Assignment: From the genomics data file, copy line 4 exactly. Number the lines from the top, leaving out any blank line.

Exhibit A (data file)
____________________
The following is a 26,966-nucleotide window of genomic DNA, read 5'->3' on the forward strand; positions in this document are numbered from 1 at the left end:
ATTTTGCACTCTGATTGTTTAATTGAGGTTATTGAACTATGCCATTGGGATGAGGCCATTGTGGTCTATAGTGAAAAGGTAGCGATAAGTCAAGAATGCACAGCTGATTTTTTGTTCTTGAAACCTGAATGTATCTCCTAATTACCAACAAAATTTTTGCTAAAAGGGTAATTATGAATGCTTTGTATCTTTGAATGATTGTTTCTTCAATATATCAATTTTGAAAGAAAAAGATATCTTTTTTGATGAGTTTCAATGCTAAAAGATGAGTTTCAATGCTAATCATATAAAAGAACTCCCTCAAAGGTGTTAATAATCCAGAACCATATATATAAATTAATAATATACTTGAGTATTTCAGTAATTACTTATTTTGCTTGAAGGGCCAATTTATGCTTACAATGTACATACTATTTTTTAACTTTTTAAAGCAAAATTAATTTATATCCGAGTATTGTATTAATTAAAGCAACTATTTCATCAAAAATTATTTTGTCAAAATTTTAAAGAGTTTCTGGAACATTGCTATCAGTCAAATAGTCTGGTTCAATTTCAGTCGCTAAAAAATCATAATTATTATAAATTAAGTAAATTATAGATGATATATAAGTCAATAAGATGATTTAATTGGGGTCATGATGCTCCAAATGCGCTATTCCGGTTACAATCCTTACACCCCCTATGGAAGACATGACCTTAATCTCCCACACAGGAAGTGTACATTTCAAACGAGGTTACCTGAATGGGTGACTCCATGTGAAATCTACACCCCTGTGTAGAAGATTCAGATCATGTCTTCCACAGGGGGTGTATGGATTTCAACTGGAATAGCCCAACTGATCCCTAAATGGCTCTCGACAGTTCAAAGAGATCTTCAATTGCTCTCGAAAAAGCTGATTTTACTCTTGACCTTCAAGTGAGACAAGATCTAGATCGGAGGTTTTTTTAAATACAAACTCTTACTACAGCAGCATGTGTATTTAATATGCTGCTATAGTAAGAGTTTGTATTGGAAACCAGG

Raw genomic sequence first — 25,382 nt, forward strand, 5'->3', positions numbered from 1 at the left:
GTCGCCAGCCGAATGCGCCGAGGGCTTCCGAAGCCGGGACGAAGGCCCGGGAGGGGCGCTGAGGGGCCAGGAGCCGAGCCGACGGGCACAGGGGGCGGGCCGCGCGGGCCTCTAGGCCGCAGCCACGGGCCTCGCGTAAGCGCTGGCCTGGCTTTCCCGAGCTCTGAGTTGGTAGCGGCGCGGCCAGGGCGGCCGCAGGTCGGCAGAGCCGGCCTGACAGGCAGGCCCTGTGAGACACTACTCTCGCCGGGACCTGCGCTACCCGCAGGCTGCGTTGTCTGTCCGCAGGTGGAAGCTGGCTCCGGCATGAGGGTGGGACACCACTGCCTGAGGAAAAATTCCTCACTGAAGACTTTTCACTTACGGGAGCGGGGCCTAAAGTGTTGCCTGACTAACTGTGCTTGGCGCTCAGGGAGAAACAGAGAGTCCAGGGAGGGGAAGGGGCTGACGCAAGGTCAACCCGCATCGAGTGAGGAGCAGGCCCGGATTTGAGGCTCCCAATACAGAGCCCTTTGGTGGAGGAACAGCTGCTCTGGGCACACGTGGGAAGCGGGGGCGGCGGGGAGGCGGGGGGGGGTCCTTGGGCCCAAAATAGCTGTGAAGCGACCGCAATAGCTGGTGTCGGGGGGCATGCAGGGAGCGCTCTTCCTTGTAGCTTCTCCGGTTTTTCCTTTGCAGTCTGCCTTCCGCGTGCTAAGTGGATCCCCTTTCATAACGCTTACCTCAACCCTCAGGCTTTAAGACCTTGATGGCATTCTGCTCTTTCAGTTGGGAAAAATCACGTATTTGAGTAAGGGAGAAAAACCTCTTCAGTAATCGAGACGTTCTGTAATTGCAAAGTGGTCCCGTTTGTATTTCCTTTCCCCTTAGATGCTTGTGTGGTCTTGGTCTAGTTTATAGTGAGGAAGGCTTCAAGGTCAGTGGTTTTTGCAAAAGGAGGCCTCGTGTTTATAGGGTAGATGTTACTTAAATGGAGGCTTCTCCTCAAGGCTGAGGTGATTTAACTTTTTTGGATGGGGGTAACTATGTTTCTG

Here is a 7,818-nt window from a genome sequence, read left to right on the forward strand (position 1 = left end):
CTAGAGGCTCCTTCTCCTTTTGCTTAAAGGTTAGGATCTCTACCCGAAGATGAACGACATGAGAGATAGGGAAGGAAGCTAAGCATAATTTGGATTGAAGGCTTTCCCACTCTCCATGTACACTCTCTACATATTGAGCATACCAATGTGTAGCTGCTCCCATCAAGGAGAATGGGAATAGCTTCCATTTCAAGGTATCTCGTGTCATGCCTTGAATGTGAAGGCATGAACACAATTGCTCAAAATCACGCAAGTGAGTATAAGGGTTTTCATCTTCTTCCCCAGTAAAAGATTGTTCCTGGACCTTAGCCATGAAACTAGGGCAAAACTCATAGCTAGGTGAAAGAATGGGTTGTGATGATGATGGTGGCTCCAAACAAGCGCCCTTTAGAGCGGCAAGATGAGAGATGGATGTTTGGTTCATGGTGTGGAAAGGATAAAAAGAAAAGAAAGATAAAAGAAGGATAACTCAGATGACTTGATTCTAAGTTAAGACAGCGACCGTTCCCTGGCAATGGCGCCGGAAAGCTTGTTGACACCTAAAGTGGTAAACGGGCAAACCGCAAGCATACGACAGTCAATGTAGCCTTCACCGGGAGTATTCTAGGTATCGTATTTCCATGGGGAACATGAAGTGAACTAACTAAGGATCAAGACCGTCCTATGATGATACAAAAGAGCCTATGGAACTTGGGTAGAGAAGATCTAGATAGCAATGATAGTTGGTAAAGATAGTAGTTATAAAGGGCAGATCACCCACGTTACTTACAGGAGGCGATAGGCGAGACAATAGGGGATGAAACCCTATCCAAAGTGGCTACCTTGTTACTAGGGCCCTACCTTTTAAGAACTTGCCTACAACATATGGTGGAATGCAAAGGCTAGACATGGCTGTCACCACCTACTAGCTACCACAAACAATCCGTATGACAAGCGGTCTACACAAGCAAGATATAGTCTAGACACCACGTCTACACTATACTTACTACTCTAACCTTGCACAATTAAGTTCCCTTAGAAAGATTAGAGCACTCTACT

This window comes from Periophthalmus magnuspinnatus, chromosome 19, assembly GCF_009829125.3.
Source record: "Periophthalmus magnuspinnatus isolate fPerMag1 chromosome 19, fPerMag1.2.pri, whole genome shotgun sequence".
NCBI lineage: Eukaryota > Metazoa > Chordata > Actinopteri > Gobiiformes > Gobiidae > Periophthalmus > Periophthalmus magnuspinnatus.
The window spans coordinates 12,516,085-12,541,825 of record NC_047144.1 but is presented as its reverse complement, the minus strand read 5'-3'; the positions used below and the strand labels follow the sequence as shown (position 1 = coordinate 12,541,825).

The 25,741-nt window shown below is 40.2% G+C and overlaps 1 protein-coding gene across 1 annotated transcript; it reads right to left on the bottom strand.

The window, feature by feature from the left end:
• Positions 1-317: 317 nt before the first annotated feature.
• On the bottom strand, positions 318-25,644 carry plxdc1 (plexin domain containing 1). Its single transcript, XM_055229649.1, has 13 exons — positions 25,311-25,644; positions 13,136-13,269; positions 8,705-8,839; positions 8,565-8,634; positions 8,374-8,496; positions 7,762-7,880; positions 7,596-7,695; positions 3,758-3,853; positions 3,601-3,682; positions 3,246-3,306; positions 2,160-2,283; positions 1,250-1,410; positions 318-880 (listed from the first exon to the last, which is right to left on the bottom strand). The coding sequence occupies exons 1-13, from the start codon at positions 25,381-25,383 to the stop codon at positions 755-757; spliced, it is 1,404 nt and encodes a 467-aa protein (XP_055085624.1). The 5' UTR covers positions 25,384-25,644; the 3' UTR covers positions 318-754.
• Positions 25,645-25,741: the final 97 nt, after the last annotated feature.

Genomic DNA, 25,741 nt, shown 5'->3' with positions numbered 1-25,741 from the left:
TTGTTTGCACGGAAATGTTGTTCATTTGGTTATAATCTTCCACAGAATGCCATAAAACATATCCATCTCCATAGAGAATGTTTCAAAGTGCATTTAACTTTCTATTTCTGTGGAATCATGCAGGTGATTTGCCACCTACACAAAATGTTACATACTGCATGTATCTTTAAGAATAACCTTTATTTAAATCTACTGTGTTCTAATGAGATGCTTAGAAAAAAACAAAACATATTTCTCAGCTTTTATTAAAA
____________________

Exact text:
GTCGCCAGCCGAATGCGCCGAGGGCTTCCGAAGCCGGGACGAAGGCCCGGGAGGGGCGCTGAGGGGCCAGGAGCCGAGCCGACGGGCACAGGGGGCGGGCCGCGCGGGCCTCTAGGCCGCAGCCACGGGCCTCGCGTAAGCGCTGGCCTGGCTTTCCCGAGCTCTGAGTTGGTAGCGGCGCGGCCAGGGCGGCCGCAGGTCGGCAGAGCCGGCCTGACAGGCAGGCCCTGTGAGACACTACTCTCGCCGGGACCTGCGCTACCCGCAGGCTGCGTTGTCTGTCCGCAGGTGGAAGCTGGCTCCGGCATGAGGGTGGGACACCACTGCCTGAGGAAAAATTCCTCACTGAAGACTTTTCACTTACGGGAGCGGGGCCTAAAGTGTTGCCTGACTAACTGTGCTTGGCGCTCAGGGAGAAACAGAGAGTCCAGGGAGGGGAAGGGGCTGACGCAAGGTCAACCCGCATCGAGTGAGGAGCAGGCCCGGATTTGAGGCTCCCAATACAGAGCCCTTTGGTGGAGGAACAGCTGCTCTGGGCACACGTGGGAAGCGGGGGCGGCGGGGAGGCGGGGGGGGGTCCTTGGGCCCAAAATAGCTGTGAAGCGACCGCAATAGCTGGTGTCGGGGGGCATGCAGGGAGCGCTCTTCCTTGTAGCTTCTCCGGTTTTTCCTTTGCAGTCTGCCTTCCGCGTGCTAAGTGGATCCCCTTTCATAACGCTTACCTCAACCCTCAGGCTTTAAGACCTTGATGGCATTCTGCTCTTTCAGTTGGGAAAAATCACGTATTTGAGTAAGGGAGAAAAACCTCTTCAGTAATCGAGACGTTCTGTAATTGCAAAGTGGTCCCGTTTGTATTTCCTTTCCCCTTAGATGCTTGTGTGGTCTTGGTCTAGTTTATAGTGAGGAAGGCTTCAAGGTCAGTGGTTTTTGCAAAAGGAGGCCTCGTGTTTATAGGGTAGATGTTACTTAAATGGAGGCTTCTCCTCAAGGCTGAGGTGATTTAACTTTTTTGGATGGGGGTAACTATGTTTCTG